How Fatima, Portugal Was Named After a Moorish Princess

January 28, 2021

Frei Bernardo de Brito (1569-1617), Cistercian monk, and Portuguese historian.

How did this hamlet [Fatima] in a mountainous region of Portugal receive a name of evident Muslim origin?

What we know comes from a legend which, like all legends, has been embellished over the generations. However, many legends are based remotely on true history. The tale harkens back to the twelfth century when the Portuguese were fighting to liberate their territory from the Moorish invaders who had conquered the Iberian Peninsula in the eighth century.

The Castle of Ourém, Portugal. Photo by Taguelmoust.

This story was handed down from father to son over the centuries and written down by Fr. Bernardino de Brito in his Chronicle of the Order of Cister (1602). It recounts that a Moorish princess named Fatima lived in Portuguese lands. She was the daughter of a mighty emir.

Tiles depicting Princess Fátima Oureana, with the Castle on the left and the Shrine of Our Lady of Fatima on the right. Photo from ana-oliveira.

In 1158, a Portuguese knight named Gonçalo Hermingues, nicknamed “Traga-Mouros” (the Moor-Swallower) for his epic deeds against the Muslims, defeated her father in battle and took Princess Fatima as his prisoner. He then asked the Portuguese King, Dom Afonso Henriques, for permission to marry her. The king gave his consent on two conditions, that she freely convert to Catholicism, and that she agree to marry him.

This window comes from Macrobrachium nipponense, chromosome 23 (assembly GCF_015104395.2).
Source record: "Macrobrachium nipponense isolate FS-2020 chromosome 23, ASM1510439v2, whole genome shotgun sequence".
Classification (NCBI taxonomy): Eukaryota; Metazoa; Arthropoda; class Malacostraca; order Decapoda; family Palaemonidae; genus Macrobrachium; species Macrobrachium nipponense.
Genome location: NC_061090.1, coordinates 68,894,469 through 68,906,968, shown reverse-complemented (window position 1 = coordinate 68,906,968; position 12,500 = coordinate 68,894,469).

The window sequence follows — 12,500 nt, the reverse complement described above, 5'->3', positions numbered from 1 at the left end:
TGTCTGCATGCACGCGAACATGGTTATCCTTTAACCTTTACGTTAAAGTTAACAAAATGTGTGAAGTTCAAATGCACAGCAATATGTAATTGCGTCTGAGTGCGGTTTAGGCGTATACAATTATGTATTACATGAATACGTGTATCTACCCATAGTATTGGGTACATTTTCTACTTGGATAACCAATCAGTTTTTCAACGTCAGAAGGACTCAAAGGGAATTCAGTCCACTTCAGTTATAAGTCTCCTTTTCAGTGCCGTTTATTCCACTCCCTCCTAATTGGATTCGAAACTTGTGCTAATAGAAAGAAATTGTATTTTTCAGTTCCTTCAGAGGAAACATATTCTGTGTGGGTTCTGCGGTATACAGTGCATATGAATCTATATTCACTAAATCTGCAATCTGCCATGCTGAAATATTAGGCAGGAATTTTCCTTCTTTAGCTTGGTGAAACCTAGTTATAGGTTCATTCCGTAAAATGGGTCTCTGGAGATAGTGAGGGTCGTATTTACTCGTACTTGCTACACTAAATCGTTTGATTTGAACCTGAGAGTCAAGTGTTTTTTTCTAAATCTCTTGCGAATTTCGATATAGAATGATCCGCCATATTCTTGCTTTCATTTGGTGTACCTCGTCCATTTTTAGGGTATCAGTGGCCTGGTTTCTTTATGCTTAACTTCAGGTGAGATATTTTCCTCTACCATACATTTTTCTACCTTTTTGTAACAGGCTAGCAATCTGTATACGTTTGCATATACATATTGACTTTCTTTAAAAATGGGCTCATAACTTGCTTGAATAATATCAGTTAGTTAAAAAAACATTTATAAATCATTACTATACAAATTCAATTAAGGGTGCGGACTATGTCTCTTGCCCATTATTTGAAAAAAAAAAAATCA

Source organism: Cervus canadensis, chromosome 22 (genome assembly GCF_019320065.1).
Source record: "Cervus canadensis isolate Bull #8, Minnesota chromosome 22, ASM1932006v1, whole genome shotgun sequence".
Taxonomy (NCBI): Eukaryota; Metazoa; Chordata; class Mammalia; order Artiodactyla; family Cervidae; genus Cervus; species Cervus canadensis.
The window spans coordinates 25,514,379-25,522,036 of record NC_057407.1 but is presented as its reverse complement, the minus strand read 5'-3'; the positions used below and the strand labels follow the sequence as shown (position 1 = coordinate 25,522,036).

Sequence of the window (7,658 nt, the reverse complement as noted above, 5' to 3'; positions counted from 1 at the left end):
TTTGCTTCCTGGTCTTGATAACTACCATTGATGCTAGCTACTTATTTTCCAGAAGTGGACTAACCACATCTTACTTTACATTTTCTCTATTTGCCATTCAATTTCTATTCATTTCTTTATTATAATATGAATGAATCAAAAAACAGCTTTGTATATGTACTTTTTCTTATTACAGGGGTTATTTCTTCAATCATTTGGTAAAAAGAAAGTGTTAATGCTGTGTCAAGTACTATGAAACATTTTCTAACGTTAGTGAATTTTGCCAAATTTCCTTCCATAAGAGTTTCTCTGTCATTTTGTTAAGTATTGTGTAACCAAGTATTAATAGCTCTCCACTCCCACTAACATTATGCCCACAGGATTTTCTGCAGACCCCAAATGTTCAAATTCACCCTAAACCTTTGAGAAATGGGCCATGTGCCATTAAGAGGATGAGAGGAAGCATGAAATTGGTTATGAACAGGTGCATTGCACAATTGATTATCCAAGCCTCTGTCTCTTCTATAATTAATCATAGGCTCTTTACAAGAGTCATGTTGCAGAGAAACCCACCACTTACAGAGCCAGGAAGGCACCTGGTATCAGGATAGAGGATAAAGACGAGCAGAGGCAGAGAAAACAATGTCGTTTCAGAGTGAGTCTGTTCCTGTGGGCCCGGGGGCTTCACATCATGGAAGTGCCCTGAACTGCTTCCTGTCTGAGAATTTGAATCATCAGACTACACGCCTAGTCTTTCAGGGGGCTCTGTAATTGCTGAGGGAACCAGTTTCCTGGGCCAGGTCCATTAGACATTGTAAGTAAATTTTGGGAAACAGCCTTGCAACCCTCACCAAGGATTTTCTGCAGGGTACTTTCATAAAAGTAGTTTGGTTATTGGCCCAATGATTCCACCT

Afonso I, King of Portugal 1109-1185.

At baptism, the princess received the name Oriana or Oureana. As a wedding gift, the king gave her a city which she named Oureana, after her new Christian name. Over time it became known as Ourém. Meanwhile, the mountainous lands nearby, where the princess lived for some time, became known by her original Muslim name: Fatima.(*)

(*)   See Gentil Marques, Lendas de Portugal, Lendas dos nomes das terras (Lisbon: Âncora, 1962, 1999), 1:13–18; Wikipedia, s.v. “Fátima, Portugal,” ; Wikipedia, s.v. “Ourém.”

Luiz Sérgio Solimeo, Islam and the Suicide of the West: The Origin, Doctrine, and Goals of Islam (Spring Grove, Penn.: The American Society for the Defense of Tradition, Family, and Property, 2018), 187-8.

Short Stories on Honor, Chivalry, and the World of Nobility—no. 762


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